Tag: materials

Breakthrough In Self-Healing Materials

Marek Urban and his team wrote about how they were able to give self-healing qualities to polymers that are used in relatively inexpensive commodities, such as paints, plastics and coatings.

The next step is to go from making small amounts in a lab to producing large quantities.

It’s not available at the industrial scale, but it’s very close,” said Urban, who is the J.E. Sirrine Foundation Chair and Professor in the Department of Materials Science and Engineering at Clemson.

Researchers have been making small batches of self-healing polymers for the last two decades, but producing them on a commercial scale has so far been largely cost prohibitive.

Urban said he and his team took advantage of interactions between co-polymers that he likened to spaghetti strands with little brushes on the side.




The longer the spaghetti strands get, the more they become entangled, he said. The side groups interlock like two interlaced hands, making it harder to pull them apart, Urban said.

At the same time, they like each other,” he said. “So, when you pull them out, they come back together. It becomes self-healable at that point.

As simple as this may sound, these studies also revealed that ubiquitous and typically weak van der Waals interactions in plastics, when oriented, will result in self-healing.

“This discovery will impact the development of sustainable materials using weak bonding which becomes collectively very strong when oriented.

Plants self-repair naturally.

What’s significant about his latest breakthrough is that if a company wanted to bring the technology to market, it would no longer have to build a new factory to produce self-healing polymers, Urban said.

Urban estimated that increasing the scale to make polymers or paints by the hundreds of gallons could be done in six to 12 months.

For anybody who wants to make these types of self-healing materials, they would have to essentially design a synthetic process and scale it up,” Urban said.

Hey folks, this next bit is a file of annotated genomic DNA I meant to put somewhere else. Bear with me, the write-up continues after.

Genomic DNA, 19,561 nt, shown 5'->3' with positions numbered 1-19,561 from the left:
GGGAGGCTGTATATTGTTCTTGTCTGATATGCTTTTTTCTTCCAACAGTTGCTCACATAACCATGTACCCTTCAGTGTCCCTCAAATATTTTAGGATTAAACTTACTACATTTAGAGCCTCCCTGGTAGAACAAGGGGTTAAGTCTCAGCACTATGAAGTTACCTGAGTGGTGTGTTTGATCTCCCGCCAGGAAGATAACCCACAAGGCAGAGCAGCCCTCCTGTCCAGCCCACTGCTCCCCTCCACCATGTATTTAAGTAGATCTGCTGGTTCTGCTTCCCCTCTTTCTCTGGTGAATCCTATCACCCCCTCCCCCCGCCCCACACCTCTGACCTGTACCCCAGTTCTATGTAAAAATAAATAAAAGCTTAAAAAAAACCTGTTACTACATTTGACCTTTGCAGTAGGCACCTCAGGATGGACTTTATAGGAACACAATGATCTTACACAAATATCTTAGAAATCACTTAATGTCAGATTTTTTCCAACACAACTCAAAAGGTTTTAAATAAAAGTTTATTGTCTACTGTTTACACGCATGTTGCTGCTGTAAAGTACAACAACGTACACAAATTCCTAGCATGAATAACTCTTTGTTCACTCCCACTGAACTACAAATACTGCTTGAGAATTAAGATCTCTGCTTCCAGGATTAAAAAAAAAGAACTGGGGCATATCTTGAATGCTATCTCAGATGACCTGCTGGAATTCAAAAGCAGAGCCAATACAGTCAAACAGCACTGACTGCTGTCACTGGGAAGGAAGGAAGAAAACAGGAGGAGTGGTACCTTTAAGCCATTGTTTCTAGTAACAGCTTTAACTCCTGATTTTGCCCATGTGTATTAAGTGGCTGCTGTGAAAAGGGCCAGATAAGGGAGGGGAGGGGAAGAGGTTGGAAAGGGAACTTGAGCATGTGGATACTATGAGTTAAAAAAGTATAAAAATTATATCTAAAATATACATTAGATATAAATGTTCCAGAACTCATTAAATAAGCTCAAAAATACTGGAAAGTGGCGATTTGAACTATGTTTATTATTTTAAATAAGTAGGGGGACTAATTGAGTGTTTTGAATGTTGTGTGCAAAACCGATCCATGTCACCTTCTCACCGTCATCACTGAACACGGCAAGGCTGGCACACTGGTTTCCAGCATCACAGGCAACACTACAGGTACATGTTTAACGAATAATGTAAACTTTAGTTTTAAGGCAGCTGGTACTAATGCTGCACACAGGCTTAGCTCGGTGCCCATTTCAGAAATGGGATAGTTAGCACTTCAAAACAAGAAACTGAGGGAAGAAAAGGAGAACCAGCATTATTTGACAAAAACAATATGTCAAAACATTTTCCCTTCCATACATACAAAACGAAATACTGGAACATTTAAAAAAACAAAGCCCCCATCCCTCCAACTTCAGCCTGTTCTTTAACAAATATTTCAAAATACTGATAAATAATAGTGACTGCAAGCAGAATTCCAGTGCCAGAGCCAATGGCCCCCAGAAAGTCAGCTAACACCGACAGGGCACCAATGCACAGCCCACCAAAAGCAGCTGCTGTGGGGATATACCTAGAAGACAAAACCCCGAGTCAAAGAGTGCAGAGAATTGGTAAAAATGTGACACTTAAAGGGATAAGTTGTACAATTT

The key is that the scale-up process would have to be precisely controlled. There is a huge difference between making something in the lab and scaling it up. We know the technology is available for them.”

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Rolls-Royce Reveals Its New Phantom: ‘The Most Silent Car In The World’

Rolls-Royce revealed its new £350,000 Phantom in London tonight – describing it as ‘the most silent motor car in the world’

Whisper it softly, but the quietest and most technically advanced Rolls-Royce Phantom ever was launched in London tonight.

The flagship Rolls-Royce is designed to whisk the world’s wealthiest around in near silence and the lap of luxury – and it comes with its own dashboard art gallery for those who can afford the £350,000 price tag.

The new Phantom even paves the way for a future all-electric Rolls-Royce, ready to comply with Government moves to ban the sale of new ‘conventional’ petrol and diesel vehicles from 2040.




On the basis that silence is golden and the new Phantom limousine is ‘a work of art’, Rolls-Royce say their new Phantom is ‘the most silent motor car in the world’ and the quietest Rolls-Royce ever made –at least for the pampered chauffeur-driven occupant in the back.

The launch was hailed as another big vote of confidence in Britain – with the big Roller exported around the globe and considered the pinnacle of British automotive craftsmanship

The new Phantom even paves the way for a future all-electric Rolls-Royce, ready to comply with Government moves to ban the sale of new ‘conventional’ petrol and diesel vehicles from 2040

Bosses at Rolls-Royce’s parent company BMW – which earlier this week announced they were building an electric Mini in the UK – said the new Phantom demonstrated that they remain ‘fully committed to the future of Rolls-Royce Motor Cars’, based at Goodwood, in West Sussex.